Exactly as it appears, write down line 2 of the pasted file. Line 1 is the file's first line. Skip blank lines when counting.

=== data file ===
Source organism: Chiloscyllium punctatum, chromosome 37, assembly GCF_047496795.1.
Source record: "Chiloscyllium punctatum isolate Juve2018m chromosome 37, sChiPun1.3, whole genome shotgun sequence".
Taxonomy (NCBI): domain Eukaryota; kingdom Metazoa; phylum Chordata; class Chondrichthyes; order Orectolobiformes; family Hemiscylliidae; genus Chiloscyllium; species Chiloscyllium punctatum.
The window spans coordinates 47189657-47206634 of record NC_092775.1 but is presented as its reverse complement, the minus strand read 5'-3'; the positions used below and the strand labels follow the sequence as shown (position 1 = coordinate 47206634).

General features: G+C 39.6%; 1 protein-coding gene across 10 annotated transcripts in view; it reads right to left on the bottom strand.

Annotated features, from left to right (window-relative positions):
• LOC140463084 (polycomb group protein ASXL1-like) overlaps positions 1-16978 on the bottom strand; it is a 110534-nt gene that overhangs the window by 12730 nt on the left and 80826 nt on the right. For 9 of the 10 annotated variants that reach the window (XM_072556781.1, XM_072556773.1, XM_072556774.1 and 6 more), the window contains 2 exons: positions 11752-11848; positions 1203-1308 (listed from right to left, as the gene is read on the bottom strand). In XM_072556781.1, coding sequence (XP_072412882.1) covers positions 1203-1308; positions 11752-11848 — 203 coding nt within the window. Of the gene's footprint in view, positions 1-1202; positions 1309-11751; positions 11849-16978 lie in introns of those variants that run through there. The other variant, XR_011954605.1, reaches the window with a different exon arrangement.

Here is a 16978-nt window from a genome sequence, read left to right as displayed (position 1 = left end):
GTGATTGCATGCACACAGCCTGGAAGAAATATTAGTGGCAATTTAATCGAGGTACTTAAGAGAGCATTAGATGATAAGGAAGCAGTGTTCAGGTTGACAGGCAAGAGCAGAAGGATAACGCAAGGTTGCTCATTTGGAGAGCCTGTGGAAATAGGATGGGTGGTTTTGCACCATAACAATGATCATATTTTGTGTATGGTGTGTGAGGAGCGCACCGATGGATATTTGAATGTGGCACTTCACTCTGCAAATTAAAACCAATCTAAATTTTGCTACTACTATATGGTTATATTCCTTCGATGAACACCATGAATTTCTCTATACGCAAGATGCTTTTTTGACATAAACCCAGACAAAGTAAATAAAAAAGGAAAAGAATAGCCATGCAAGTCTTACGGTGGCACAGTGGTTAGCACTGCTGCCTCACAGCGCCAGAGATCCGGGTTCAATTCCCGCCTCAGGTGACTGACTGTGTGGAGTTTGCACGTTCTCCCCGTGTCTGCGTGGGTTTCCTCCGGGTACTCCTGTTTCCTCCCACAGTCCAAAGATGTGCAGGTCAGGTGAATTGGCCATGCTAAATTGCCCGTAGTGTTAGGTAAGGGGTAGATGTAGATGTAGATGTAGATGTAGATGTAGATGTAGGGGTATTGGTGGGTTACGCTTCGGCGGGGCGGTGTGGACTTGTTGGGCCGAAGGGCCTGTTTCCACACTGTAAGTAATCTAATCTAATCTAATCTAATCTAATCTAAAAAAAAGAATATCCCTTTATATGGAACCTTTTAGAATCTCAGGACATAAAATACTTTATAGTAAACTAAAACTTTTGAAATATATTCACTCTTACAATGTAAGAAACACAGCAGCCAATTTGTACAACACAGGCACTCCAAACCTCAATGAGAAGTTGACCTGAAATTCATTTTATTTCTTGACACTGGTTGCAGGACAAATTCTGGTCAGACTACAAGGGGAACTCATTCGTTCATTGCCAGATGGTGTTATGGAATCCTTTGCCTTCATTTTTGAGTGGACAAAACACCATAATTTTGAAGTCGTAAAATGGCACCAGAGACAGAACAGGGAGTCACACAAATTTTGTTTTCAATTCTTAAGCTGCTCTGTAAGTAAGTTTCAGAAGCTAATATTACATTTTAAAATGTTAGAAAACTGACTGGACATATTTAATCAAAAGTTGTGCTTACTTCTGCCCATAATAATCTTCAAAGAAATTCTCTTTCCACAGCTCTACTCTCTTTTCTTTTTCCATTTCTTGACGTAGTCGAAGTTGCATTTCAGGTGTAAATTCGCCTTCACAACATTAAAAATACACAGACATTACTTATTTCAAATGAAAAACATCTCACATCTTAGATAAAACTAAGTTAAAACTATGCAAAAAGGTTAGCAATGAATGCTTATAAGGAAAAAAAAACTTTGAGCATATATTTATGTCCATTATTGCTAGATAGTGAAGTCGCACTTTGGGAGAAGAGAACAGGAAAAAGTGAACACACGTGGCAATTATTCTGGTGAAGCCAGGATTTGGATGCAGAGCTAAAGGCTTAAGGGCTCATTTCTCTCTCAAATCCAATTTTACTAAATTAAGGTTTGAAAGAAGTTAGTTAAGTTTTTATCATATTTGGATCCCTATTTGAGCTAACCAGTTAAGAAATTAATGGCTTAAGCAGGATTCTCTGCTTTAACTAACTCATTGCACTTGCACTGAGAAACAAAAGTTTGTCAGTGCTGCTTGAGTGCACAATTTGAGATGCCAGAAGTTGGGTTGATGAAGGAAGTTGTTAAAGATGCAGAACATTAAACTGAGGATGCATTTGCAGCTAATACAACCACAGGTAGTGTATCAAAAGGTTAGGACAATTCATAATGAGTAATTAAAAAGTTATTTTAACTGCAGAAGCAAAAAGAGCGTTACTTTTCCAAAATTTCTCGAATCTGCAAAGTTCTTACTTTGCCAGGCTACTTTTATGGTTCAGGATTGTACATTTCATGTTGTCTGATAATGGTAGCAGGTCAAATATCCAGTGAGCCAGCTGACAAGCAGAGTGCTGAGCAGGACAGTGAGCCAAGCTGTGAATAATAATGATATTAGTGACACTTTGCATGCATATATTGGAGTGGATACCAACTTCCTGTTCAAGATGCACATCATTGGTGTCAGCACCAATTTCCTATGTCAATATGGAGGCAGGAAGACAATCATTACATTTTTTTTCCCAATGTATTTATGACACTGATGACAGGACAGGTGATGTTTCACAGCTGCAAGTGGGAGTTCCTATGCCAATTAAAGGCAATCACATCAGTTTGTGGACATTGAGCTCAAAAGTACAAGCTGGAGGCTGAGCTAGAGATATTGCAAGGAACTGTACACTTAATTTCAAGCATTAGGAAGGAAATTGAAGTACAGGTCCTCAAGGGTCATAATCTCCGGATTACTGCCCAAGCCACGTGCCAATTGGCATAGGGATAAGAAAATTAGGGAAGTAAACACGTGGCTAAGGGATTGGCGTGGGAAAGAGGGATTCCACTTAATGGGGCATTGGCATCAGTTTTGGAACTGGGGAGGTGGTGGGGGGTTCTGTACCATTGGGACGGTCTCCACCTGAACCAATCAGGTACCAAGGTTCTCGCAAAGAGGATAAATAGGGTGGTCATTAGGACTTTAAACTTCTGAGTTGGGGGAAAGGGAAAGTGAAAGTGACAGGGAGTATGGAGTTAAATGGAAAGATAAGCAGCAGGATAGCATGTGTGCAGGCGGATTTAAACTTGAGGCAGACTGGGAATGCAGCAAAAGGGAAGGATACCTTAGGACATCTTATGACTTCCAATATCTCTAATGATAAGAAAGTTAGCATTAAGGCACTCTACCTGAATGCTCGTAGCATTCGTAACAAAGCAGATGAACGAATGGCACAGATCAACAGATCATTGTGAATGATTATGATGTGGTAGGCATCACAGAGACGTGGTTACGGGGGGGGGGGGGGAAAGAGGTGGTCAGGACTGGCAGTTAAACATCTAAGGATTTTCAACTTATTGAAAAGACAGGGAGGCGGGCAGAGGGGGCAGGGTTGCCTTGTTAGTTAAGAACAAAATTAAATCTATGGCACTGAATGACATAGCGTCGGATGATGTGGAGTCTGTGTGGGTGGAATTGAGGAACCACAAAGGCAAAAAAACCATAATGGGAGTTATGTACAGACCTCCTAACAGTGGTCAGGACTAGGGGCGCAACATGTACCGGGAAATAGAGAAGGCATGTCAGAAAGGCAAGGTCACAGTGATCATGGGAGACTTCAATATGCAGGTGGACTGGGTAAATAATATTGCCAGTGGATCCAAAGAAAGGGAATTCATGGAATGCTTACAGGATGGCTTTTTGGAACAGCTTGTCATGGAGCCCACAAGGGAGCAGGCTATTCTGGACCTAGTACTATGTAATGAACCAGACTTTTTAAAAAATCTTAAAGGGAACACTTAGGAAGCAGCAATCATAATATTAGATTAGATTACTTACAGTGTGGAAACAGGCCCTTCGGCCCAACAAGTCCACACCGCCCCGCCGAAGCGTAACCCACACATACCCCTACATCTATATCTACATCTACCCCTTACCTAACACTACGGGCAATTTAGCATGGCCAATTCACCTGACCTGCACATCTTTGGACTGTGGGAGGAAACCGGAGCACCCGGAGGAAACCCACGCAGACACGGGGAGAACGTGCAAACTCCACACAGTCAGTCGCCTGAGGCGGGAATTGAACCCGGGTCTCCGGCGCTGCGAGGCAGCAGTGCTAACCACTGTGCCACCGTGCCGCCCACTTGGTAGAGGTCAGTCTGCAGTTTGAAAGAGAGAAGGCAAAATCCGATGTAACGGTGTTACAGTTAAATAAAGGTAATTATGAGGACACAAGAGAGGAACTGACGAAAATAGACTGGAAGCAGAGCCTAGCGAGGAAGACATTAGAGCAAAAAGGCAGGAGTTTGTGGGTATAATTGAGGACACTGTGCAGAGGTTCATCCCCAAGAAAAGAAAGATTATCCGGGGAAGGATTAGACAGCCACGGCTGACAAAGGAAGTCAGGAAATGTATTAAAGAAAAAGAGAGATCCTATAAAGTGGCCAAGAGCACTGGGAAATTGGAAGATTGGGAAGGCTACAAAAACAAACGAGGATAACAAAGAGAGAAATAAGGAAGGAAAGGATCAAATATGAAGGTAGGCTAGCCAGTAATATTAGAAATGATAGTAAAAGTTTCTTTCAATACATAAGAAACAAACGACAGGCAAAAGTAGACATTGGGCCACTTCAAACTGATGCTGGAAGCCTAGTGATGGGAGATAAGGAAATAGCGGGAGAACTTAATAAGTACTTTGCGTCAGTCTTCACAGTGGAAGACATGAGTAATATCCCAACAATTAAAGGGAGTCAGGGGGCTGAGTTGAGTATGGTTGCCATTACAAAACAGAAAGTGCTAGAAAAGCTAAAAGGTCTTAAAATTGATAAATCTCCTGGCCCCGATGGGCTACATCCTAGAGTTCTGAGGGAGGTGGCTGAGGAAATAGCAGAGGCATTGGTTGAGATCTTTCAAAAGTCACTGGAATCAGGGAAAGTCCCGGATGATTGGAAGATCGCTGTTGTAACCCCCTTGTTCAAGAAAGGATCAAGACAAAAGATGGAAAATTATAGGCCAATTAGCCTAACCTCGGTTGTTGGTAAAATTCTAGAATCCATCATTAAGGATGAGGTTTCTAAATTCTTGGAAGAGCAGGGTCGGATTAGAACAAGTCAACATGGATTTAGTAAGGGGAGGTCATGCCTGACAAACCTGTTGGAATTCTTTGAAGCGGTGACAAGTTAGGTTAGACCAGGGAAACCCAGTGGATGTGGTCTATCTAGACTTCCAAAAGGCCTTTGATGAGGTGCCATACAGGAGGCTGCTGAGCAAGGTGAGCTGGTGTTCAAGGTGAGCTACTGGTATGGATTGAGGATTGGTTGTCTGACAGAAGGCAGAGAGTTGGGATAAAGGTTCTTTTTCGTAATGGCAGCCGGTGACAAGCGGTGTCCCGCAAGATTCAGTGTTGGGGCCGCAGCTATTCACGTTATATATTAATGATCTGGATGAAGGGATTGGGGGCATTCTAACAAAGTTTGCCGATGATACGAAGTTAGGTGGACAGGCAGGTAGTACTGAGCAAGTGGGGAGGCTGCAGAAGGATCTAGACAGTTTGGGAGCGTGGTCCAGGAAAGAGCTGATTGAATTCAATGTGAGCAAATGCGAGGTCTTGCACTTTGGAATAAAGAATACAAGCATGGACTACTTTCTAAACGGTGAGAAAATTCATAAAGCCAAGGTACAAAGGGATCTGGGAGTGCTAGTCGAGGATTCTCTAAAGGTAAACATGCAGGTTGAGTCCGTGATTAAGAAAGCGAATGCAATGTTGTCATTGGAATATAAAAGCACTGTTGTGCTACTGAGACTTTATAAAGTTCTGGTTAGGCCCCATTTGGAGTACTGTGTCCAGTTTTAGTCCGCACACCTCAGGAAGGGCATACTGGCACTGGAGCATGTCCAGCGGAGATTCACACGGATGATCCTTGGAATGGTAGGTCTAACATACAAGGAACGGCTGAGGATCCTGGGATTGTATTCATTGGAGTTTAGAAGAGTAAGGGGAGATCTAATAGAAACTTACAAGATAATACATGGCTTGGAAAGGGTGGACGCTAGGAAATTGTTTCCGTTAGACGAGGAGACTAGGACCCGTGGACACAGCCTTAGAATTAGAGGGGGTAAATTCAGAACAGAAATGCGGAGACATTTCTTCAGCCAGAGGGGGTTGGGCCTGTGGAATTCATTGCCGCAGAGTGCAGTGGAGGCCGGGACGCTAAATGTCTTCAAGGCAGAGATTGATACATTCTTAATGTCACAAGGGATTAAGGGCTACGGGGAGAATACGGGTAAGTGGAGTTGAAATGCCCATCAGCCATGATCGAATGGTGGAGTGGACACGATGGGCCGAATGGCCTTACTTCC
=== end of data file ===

Source record: "Chiloscyllium punctatum isolate Juve2018m chromosome 37, sChiPun1.3, whole genome shotgun sequence".